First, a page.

If you walked down Budivel’nykiv Avenue in central Mariupol in mid-February, you may not have even noticed it. Rising between a Greek cultural center to the left and a nightclub with a bowling alley to the right, the seven-story office of Kyivstar, a mobile and internet service provider, stood clad in gray siding, punctuated by a large white and orange Kyivstar logo above the entrance—a typical corporate facade. You certainly wouldn’t have pinpointed it as one of the most important buildings in southeast Ukraine.
Walking inside and through the office, you would have eventually found the “core” station—the central hive of mobile telecommunications connected to 148 base stations. The stations, in turn, transmitted the wireless signals that residents of Mariupol and beyond used to call loved ones, text friends, and get online every day. But that was then, in another world.
“One by one all these base stations went down,” says Volodymyr Lutchenko, Kyivstar’s chief technology officer, speaking on a video call from relative safety in western Ukraine. “First of all, because of the power connection, then because of the physical damage.”
For weeks, Russian troops have held Mariupol under siege—cutting off crucial food, water, and power supplies. Entire neighborhoods have been flattened by Russian shelling and missiles, fires burn through flats, bodies of civilians are scattered through the streets. City officials say Mariupol’s death toll stands at 5,000, and 90 percent of buildings have been damaged, although this has not been independently verified. While hundreds of thousands have escaped, officials estimate that 170,000 people are still trapped in the city, with few ways to tell their loved ones they are still alive.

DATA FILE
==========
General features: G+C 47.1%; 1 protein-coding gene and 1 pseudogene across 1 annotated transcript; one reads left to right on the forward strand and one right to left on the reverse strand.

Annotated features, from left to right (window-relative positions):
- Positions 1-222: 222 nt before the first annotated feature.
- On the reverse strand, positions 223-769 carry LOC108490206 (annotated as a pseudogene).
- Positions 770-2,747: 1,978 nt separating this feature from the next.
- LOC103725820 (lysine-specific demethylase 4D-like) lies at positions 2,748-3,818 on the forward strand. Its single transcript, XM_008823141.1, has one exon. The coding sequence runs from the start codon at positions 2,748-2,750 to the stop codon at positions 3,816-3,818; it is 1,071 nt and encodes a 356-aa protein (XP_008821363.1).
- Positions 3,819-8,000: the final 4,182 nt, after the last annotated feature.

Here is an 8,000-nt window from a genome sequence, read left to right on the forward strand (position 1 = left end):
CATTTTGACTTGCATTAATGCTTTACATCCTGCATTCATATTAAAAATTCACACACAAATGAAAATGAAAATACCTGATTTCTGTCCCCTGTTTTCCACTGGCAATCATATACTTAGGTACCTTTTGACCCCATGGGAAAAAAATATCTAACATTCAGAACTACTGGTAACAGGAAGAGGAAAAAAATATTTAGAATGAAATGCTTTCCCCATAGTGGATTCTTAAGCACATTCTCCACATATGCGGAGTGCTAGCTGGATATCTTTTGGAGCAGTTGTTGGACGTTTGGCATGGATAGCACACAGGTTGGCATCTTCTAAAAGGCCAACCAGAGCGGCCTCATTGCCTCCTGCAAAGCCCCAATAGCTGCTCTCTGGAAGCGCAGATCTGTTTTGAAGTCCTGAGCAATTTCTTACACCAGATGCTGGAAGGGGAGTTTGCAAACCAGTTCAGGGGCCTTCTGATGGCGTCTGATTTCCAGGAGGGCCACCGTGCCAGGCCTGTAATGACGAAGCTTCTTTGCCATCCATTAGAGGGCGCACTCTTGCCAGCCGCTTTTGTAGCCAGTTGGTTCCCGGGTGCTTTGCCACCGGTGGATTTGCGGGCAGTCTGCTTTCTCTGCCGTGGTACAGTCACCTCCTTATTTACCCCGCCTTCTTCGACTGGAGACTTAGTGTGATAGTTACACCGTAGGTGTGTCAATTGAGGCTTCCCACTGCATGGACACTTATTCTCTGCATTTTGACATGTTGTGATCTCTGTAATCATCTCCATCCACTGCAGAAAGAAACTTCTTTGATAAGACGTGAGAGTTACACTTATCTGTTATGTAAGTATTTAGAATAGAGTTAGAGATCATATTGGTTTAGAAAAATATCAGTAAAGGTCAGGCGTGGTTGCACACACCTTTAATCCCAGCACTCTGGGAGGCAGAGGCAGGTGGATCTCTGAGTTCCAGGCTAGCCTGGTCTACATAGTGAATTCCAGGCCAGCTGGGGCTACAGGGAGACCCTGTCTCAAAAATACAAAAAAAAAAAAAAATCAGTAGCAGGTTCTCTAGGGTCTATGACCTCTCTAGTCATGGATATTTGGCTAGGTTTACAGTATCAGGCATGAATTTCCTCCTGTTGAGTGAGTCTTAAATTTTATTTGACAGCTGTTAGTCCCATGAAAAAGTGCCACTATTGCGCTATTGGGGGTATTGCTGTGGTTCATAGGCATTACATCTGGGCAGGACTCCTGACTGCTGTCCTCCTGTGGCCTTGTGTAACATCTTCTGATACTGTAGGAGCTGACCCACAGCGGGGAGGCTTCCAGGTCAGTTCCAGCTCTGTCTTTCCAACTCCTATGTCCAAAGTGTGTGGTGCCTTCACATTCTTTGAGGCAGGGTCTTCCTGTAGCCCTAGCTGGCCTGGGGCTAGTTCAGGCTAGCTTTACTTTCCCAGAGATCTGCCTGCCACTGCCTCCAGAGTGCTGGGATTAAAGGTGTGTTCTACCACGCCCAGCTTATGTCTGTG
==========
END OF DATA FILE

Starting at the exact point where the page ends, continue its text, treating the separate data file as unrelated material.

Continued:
Since the start of Russia’s unprovoked war against Ukraine in late February, the country’s communications systems have been frequent targets of Russian attacks. Vladimir Putin’s troops have bombed television towers and hit internet providers with disruptive cyberattacks. The assaults cripple people’s ability to communicate with loved ones and find safe locations, but they also stop real-time reporting of the atrocities happening on the ground. “We have a number of cities that are currently without telecommunications,” SSSCIP, Ukraine’s cybersecurity agency, said on March 29.
Maripuol is one of them. Information can’t get into Mariupol, but it also can’t get out. “We managed to keep the central site safe until the recent time,” Lutchenko says. Early on in the war, Ukraine’s telecom providers combined their networks—across the country, 250,000 people from rival networks remain connected to Kyivstar’s systems, the CTO says. But that, too, has been disrupted. LifeCell, another telecoms provider, says its services in Mariupol have been disconnected since February 27. By early March, only the central base station in the Budivel’nykiv Avenue office was online.
Since the Russians had knocked out the electricity grid, Kyivstar workers kept the last base station in Mariupol online manually, using a generator. Even with service restored, the connection was weak, Lutchenko says, and people would gravitate toward the Kyivstar building, where the signal was strongest, to get online and message loved ones.
Then the office was attacked.
Every day until he escaped on March 15, Nick Osychenko would climb to the 10th floor of his city apartment in the center of Mariupol, turn on his phone, and hunt down a mobile connection. He’d then open his camera and record videos for his Facebook page—a sign to his friends that he and his family were still alive, despite the unfolding devastation around them. “You can see how my face changed, day by day,” he says. During those precious minutes online, Osychenko also turned to Telegram and news websites, so he could report the latest developments to others in his building whose devices were out of power.